North Sea cod quota slash advised
Poor recruitment is one of the factors behind the weak state of North Sea cod

North Sea cod quota slash advised

With North Sea cod believed to be in poor condition, advice from ICES is to reduce next year’s quota by 70%, with added quota reductions for other demersal species.

ICES advice for North Sea cod, haddock, saithe, whiting and plaice has been made available, with cod seen as the species most in need of regeneration.
A year ago ICES advised a 50% reduction in the cod quota, although the figure decided on represented a smaller decrease. A 10,457 tonne quota has been advised for next year, with poor recruitment seen as the primary cause of the cod stock’s weakness.
According to the Norwegian Marine Research Institute, the initial indicator is that high sea temperatures during the spawning period is a key reason for this low recruitment.
The saithe stock is above critical levels, but ICES still advises a 15% reduction to 88,093 tonnes, while the haddock stock in a healthy condition – but with higher than expected mortality rates, an 11% cut to 30,228 tonnes is advised. The whiting stock is in a similar condition and a 13% reduction to 22,082 tonnes is advised.
A plaice quota of 131,439 tonnes has been advised, 8% down on last year’s advice.
‘Disappointment is almost inadequate as a term to describe the news that once again the iconic North Sea cod stock is in trouble. After a decade and a half in which the stock has been slowly but steadily increasing, the biomass is again in steep decline,’ commented a spokesman for the UK NFFO.
‘As usual, there is a mix of environmental and fisheries effects at work. ICES points to low recruitment but also suggests that unidentified changes in fishing patterns are implicated. The suspicion must be that the destabilising effect of the EU landing obligation is one of the factors at work. North Sea cod was brought under the landing obligation in 2018. Climate change and some kind of environmental regime shift is identified as a possible factor behind poor recruitment.’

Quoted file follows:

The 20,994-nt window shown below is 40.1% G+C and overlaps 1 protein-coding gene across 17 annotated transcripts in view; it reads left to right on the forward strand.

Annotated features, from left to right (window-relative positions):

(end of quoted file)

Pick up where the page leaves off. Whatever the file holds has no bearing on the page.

The NFFO points out that cod in the North Sea is not a targeted species but is caught as a valuable by-catch along with other species in a mixed demersal fishery – which makes managing a reduction in fishing pressure on cod a difficult and challenging prospect, particularly in the context of the landing obligation and the potential for cod to choke other demersal fisheries.
‘As vessels are no longer permitted to discard, chokes occur when the exhaustion of quota for one species precludes the vessel, group, or member state, from catching the quotas of its main economic species. The concern now is that cod quota will be out of alignment with the TACs for haddock, whiting, saithe, and plaice, increasing the risk of chokes dramatically in 2020. Because of its body size and shape, cod is not an easy species to separate out without losing other valuable species in the catch. So more selective fishing gear is hard to achieve for both technical and economic reasons.’
The point is also made that in the past, drastic management measures have generated pressures leading to fleet displacements into adjacent areas, or into changing target species, or gear types. All such displacement effects have potential knock-on effects.
‘In navigating their way through to a solution, fisheries managers and the fishing industry will have to take account of adverse scientific advice, the consequences of the EU landing obligation, cod as a by-catch in several fisheries, self-inflicted legal constraints – such as the EU MSY timetable and constraints on the use of fishing mortality ranges to set TACS – the economic viability of fishing businesses and communities, and the volatile political and jurisdictional context,’ the NFFO’s spokesman commented.
‘Above all, experience suggests that fisheries managers working with the fishing industry, will have to try to understand and anticipate the impact of proposed solutions in the real world.’